The Marine Corps is walking back an earlier statement that it plans to partner with the Army to replace the M27 Infantry Assault Rifle with the Next Generation Squad Weapon.

A May 19 news release that stated the Next Generation Squad Weapon system would “replace the M27 and become the primary individual weapon for infantry units” was incorrect, said Monique Randolph, a spokeswoman for Marine Corps Systems Command.

“The Corps has not made a decision at this time to procure either variant of the NGSW,” Randolph told Task & Purpose on Tuesday. “The Marine Corps will continue to participate in and assess NGSW solutions for maturity, suitability and affordability to meet our operational requirements in order to inform a decision on if and when to begin procurement of these improved capabilities.”

MARCORSYSCOM will update the language on its website about the Next Generation Squad Weapon to clear up any confusion, Randolph said.

The Marine Corps will continue to use the M27 for the foreseeable future, Corps officials said in a statement.

Since the M27 made its combat debut in Afghanistan back in 2011, the Marine Corps has committed to purchasing 14,000 rifles. The IAR was initially meant to replace the M249 squad automatic weapon, but that never fully happened.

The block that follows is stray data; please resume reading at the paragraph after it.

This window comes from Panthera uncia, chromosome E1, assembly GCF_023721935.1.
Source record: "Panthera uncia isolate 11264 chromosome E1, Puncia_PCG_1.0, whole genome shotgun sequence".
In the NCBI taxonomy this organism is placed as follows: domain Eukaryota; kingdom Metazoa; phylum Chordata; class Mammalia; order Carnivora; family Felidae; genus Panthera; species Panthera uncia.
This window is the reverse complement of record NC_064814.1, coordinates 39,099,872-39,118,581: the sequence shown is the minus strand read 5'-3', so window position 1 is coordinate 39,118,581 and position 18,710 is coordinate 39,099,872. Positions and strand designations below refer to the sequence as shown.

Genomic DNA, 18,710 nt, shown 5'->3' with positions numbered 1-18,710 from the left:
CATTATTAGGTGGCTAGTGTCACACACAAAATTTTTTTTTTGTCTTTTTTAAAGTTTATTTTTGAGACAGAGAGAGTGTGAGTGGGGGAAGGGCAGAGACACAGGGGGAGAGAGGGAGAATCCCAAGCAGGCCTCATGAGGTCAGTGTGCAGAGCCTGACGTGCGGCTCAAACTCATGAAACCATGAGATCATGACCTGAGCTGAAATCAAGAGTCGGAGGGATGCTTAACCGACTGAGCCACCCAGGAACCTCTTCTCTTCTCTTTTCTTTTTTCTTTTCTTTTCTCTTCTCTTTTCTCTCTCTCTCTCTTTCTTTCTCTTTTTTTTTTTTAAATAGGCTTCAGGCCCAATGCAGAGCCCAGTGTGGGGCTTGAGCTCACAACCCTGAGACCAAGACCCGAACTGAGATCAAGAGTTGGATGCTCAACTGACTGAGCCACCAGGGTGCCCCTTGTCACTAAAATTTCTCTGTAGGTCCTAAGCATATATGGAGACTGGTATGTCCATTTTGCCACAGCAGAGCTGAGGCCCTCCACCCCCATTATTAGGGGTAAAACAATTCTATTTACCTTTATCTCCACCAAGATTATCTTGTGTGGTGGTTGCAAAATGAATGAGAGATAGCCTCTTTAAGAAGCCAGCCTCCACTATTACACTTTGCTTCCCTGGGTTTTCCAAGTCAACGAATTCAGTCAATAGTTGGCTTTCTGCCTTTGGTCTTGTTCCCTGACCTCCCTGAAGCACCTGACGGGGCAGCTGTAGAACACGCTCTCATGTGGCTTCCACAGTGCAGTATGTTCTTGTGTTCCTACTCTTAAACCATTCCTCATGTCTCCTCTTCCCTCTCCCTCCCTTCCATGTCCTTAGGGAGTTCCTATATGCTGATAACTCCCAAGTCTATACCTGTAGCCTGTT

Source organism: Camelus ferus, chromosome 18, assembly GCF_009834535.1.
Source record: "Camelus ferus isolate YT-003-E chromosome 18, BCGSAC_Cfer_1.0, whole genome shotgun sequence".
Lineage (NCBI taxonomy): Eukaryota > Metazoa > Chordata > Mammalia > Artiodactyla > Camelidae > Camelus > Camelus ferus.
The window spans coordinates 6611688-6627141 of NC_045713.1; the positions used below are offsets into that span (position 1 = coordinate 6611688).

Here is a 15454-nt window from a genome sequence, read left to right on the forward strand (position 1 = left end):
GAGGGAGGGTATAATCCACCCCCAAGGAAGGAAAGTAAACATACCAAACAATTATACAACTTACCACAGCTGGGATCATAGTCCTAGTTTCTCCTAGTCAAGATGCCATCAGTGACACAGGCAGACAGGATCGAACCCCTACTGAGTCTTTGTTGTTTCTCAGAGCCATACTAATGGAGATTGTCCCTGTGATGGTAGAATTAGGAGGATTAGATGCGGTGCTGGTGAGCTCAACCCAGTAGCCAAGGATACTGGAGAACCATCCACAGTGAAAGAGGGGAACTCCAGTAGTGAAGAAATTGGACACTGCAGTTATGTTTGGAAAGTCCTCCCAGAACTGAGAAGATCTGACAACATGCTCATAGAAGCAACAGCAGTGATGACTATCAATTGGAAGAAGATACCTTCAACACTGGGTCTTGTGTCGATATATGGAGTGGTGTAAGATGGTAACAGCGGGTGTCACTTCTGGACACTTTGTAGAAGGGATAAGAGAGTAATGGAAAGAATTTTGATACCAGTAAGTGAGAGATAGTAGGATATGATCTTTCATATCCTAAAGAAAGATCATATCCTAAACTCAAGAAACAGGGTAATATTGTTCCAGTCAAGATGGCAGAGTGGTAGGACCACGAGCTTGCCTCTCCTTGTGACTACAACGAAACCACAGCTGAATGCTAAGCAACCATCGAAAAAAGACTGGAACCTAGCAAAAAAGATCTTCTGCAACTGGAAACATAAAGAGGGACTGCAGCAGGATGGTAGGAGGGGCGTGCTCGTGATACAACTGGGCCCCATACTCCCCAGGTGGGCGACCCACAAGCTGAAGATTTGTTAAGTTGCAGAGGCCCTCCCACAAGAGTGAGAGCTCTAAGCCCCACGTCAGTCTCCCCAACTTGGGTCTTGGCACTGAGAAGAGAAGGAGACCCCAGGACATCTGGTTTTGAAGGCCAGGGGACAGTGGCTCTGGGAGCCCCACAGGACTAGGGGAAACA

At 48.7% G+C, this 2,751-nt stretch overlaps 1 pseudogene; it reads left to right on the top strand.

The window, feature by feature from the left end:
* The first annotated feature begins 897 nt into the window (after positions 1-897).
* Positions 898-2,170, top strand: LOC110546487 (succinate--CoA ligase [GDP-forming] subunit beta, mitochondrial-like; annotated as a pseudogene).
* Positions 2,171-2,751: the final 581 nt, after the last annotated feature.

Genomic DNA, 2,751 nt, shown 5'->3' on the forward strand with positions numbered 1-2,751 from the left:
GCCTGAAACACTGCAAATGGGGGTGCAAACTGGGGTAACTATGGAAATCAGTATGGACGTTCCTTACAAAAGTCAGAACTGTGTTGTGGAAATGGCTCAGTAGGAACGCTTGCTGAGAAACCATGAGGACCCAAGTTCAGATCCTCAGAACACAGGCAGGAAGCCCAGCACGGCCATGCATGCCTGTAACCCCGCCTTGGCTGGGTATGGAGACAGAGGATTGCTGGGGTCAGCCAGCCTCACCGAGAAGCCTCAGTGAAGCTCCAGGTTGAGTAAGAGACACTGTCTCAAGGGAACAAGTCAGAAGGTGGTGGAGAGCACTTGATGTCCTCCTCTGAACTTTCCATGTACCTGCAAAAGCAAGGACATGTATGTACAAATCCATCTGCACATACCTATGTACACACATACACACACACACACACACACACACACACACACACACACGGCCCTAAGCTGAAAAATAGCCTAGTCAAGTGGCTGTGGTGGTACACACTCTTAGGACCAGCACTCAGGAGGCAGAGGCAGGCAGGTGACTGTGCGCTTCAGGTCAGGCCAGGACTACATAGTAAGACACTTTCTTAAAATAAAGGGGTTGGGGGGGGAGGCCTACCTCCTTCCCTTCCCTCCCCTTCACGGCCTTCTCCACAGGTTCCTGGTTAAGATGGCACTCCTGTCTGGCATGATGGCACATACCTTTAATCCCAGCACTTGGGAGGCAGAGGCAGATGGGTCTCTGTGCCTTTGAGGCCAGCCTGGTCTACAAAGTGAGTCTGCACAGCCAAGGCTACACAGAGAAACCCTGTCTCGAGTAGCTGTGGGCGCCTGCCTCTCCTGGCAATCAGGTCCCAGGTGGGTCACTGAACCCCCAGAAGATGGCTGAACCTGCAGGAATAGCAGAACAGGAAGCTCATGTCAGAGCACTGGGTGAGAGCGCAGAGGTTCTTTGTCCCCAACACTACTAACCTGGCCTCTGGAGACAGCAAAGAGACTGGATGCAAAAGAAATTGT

Back in 2017, then-Commandant Gen. Robert Neller was looking into having the M27 replace the M4 carbine for most infantry Marines in rifle squads. However, one drawback of the M27 is that it each rifle costs three times as much as an M4.

Raiders with Marine Corps Forces Special Operations Command also opted to keep using their M4 carbines, MARSOC spokeswoman Maj. Kristin Tortorici told Task & Purpose on Tuesday.

Meanwhile, the Army is in the final phase of testing for the 6.8mm Next Generation Squad Weapon, which is intended to replace both the M4 carbine and the M249. The 6.8mm round is meant to provide soldiers with more range and minimum recoil.

Three companies have submitted prototypes for the weapon, which could be fielded starting in fiscal 2023.